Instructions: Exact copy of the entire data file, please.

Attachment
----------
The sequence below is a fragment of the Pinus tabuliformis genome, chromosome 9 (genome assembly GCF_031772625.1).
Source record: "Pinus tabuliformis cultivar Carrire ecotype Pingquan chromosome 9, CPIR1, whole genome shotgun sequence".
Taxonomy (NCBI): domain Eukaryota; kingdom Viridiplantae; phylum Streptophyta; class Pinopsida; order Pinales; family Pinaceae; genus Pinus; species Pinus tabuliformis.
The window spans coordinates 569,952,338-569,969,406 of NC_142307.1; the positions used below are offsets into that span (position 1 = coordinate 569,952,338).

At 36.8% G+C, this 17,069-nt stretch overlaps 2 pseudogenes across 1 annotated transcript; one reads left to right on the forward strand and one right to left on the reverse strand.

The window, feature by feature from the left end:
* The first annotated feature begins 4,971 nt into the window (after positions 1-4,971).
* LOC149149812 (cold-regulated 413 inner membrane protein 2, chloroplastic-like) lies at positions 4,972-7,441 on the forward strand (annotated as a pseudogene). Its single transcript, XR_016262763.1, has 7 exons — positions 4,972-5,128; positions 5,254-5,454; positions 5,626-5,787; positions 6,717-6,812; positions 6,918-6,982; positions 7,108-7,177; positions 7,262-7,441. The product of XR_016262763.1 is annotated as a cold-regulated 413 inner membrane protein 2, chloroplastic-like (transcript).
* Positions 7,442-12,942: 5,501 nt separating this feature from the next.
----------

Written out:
The sequence below is a fragment of the Pinus tabuliformis genome, chromosome 9 (genome assembly GCF_031772625.1).
Source record: "Pinus tabuliformis cultivar Carrire ecotype Pingquan chromosome 9, CPIR1, whole genome shotgun sequence".
Taxonomy (NCBI): domain Eukaryota; kingdom Viridiplantae; phylum Streptophyta; class Pinopsida; order Pinales; family Pinaceae; genus Pinus; species Pinus tabuliformis.
The window spans coordinates 569,952,338-569,969,406 of NC_142307.1; the positions used below are offsets into that span (position 1 = coordinate 569,952,338).

At 36.8% G+C, this 17,069-nt stretch overlaps 2 pseudogenes across 1 annotated transcript; one reads left to right on the forward strand and one right to left on the reverse strand.

The window, feature by feature from the left end:
* The first annotated feature begins 4,971 nt into the window (after positions 1-4,971).
* LOC149149812 (cold-regulated 413 inner membrane protein 2, chloroplastic-like) lies at positions 4,972-7,441 on the forward strand (annotated as a pseudogene). Its single transcript, XR_016262763.1, has 7 exons — positions 4,972-5,128; positions 5,254-5,454; positions 5,626-5,787; positions 6,717-6,812; positions 6,918-6,982; positions 7,108-7,177; positions 7,262-7,441. The product of XR_016262763.1 is annotated as a cold-regulated 413 inner membrane protein 2, chloroplastic-like (transcript).
* Positions 7,442-12,942: 5,501 nt separating this feature from the next.